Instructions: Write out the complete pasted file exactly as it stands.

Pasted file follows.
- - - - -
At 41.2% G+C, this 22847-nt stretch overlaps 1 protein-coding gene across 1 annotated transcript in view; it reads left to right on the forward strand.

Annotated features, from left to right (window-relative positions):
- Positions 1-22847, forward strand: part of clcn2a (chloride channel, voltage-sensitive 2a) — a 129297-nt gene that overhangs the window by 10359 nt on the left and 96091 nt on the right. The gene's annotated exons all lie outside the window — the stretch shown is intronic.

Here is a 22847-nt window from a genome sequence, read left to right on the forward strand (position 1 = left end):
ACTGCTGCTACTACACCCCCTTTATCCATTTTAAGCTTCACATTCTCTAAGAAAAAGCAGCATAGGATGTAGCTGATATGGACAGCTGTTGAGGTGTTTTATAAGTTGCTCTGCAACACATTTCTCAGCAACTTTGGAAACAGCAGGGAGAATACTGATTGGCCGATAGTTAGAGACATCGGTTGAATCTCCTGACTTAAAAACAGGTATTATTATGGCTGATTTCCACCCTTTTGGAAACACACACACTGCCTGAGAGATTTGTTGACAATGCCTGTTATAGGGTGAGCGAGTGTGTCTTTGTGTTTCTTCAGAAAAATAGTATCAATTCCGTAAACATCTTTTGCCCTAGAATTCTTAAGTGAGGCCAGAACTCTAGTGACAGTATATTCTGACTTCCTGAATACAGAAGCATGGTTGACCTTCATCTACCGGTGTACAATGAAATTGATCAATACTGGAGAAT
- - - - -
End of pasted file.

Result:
At 41.2% G+C, this 22847-nt stretch overlaps 1 protein-coding gene across 1 annotated transcript in view; it reads left to right on the forward strand.

Annotated features, from left to right (window-relative positions):
- Positions 1-22847, forward strand: part of clcn2a (chloride channel, voltage-sensitive 2a) — a 129297-nt gene that overhangs the window by 10359 nt on the left and 96091 nt on the right. The gene's annotated exons all lie outside the window — the stretch shown is intronic.

Here is a 22847-nt window from a genome sequence, read left to right on the forward strand (position 1 = left end):
ACTGCTGCTACTACACCCCCTTTATCCATTTTAAGCTTCACATTCTCTAAGAAAAAGCAGCATAGGATGTAGCTGATATGGACAGCTGTTGAGGTGTTTTATAAGTTGCTCTGCAACACATTTCTCAGCAACTTTGGAAACAGCAGGGAGAATACTGATTGGCCGATAGTTAGAGACATCGGTTGAATCTCCTGACTTAAAAACAGGTATTATTATGGCTGATTTCCACCCTTTTGGAAACACACACACTGCCTGAGAGATTTGTTGACAATGCCTGTTATAGGGTGAGCGAGTGTGTCTTTGTGTTTCTTCAGAAAAATAGTATCAATTCCGTAAACATCTTTTGCCCTAGAATTCTTAAGTGAGGCCAGAACTCTAGTGACAGTATATTCTGACTTCCTGAATACAGAAGCATGGTTGACCTTCATCTACCGGTGTACAATGAAATTGATCAATACTGGAGAAT